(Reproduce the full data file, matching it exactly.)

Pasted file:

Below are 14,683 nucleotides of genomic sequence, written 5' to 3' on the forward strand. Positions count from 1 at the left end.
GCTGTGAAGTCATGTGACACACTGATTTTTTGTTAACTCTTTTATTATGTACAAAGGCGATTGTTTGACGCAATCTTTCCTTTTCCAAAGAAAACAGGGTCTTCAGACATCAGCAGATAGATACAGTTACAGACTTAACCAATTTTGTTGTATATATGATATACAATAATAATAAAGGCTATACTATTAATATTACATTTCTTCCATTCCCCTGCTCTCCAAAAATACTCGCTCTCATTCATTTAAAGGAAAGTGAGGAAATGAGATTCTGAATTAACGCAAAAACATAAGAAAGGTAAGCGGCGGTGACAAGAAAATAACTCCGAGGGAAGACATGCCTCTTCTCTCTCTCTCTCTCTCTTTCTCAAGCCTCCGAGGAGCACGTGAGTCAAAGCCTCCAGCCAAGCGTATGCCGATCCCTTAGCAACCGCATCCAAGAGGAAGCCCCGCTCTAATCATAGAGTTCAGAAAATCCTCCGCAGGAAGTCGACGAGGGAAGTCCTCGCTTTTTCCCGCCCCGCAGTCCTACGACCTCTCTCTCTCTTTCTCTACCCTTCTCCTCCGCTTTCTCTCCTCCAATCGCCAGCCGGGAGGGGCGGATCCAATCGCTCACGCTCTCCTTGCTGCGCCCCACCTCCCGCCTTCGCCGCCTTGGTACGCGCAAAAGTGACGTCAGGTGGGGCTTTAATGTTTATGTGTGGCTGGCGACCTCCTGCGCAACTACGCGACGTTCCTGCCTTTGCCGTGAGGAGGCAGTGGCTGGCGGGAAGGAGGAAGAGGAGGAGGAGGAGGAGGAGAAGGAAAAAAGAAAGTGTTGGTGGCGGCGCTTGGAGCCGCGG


Below are 14,683 nucleotides of genomic sequence, written 5' to 3' on the forward strand. Positions count from 1 at the left end.
GCTGTGAAGTCATGTGACACACTGATTTTTTGTTAACTCTTTTATTATGTACAAAGGCGATTGTTTGACGCAATCTTTCCTTTTCCAAAGAAAACAGGGTCTTCAGACATCAGCAGATAGATACAGTTACAGACTTAACCAATTTTGTTGTATATATGATATACAATAATAATAAAGGCTATACTATTAATATTACATTTCTTCCATTCCCCTGCTCTCCAAAAATACTCGCTCTCATTCATTTAAAGGAAAGTGAGGAAATGAGATTCTGAATTAACGCAAAAACATAAGAAAGGTAAGCGGCGGTGACAAGAAAATAACTCCGAGGGAAGACATGCCTCTTCTCTCTCTCTCTCTCTCTTTCTCAAGCCTCCGAGGAGCACGTGAGTCAAAGCCTCCAGCCAAGCGTATGCCGATCCCTTAGCAACCGCATCCAAGAGGAAGCCCCGCTCTAATCATAGAGTTCAGAAAATCCTCCGCAGGAAGTCGACGAGGGAAGTCCTCGCTTTTTCCCGCCCCGCAGTCCTACGACCTCTCTCTCTCTTTCTCTACCCTTCTCCTCCGCTTTCTCTCCTCCAATCGCCAGCCGGGAGGGGCGGATCCAATCGCTCACGCTCTCCTTGCTGCGCCCCACCTCCCGCCTTCGCCGCCTTGGTACGCGCAAAAGTGACGTCAGGTGGGGCTTTAATGTTTATGTGTGGCTGGCGACCTCCTGCGCAACTACGCGACGTTCCTGCCTTTGCCGTGAGGAGGCAGTGGCTGGCGGGAAGGAGGAAGAGGAGGAGGAGGAGGAGGAGAAGGAAAAAAGAAAGTGTTGGTGGCGGCGCTTGGAGCCGCGG